Attorney General David Eby (Photo supplied by BC Government Flickr)
(Files by Brendan Pawliw-MyPGNow)
COVID-19 has put ICBC on the path to recording a surplus after being in financial peril for many years.
Attorney General David Eby cites fewer accidents and less traffic on the road, which could lead to money back for BC drivers.
He also noted during a media call on Monday that many people cancelled their insurance to buy a less expensive plan once their driving patterns altered due to the pandemic.
However, during the summer, the province usually sees an uptick in the number of residents purchasing insurance for vehicles such as collector cars or RV’s.
Eby said motorists will be saving even more once the auto insurance company unveils its updated model next May.
“British Columbians will be receiving a rebate check once the province switches over to the enhanced care model. If you have paid your insurance a year in advance and you have something left under the old system you will get the difference between the new system and the old one.”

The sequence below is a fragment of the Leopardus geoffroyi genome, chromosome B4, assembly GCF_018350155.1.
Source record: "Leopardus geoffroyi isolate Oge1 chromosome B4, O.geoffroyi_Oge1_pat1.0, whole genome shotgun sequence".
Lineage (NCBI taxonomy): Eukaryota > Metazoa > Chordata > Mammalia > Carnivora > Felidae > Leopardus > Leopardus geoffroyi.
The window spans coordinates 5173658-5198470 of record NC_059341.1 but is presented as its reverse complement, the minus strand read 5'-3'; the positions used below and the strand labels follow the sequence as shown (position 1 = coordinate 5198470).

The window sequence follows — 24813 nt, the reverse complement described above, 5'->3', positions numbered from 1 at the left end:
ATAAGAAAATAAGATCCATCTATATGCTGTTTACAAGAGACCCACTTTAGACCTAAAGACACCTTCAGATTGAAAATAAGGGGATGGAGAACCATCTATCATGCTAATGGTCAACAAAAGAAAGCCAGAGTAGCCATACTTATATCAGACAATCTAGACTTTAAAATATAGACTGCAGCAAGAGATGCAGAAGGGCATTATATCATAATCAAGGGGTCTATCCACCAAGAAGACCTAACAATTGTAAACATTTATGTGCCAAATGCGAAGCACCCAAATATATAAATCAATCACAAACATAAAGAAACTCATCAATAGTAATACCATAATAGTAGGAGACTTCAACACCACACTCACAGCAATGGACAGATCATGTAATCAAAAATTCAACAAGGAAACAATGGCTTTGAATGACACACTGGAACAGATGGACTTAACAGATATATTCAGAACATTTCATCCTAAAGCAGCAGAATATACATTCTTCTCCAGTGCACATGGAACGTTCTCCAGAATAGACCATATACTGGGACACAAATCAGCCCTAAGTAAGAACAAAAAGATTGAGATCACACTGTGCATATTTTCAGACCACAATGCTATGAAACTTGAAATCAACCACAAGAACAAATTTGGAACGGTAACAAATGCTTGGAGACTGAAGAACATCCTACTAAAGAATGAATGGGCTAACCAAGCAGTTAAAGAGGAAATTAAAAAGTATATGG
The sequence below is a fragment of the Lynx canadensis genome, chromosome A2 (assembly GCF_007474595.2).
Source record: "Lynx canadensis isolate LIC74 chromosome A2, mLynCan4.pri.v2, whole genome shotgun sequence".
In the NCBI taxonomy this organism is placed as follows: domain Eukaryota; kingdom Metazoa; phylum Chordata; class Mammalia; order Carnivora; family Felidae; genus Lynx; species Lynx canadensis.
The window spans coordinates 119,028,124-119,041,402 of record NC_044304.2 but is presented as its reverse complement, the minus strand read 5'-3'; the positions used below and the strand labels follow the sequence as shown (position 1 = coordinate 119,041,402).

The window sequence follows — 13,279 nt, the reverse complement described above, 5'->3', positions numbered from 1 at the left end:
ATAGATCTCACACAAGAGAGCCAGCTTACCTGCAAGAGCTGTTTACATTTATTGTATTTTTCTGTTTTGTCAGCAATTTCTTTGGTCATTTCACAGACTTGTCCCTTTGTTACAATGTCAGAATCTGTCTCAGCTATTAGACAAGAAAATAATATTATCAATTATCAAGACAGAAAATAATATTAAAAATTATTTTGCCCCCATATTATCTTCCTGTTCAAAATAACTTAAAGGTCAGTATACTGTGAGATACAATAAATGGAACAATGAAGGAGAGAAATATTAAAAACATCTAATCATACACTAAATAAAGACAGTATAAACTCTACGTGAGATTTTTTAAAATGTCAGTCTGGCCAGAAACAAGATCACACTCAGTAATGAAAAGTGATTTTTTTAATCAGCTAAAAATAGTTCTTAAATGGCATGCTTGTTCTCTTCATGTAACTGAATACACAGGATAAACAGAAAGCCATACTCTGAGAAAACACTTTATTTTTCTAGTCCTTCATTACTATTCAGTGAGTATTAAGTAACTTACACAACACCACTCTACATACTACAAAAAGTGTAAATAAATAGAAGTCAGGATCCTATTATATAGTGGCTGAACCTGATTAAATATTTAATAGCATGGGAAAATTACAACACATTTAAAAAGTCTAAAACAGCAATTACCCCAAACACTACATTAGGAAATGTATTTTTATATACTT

Any possible rebate that may be issued from the pandemic won’t come until the conclusion of the fiscal year, which ends on April 30th, 2021.
“The public insurer’s finances are very fragile and issuing a rebate check right now would not be a responsible thing to do right now until we know where these finances are going to end as a result of the pandemic,” added Eby.
“If you talk about ICBC’s major expense, it’s compensating people who are injured in collisions or fixing their vehicles after they have been damaged in a collision so that’s what gives me optimism that ICBC is going to have a good year here in addition to the measure we already put in place for minor injuries.”
Currently, the average BC driver pays 19-hundred dollars a year in car insurance, this will be slashed to about 15-hundred dollars equating to a 20% reduction in rates.
He added the government also passed legislation that any future surplusses will help drivers and not the province.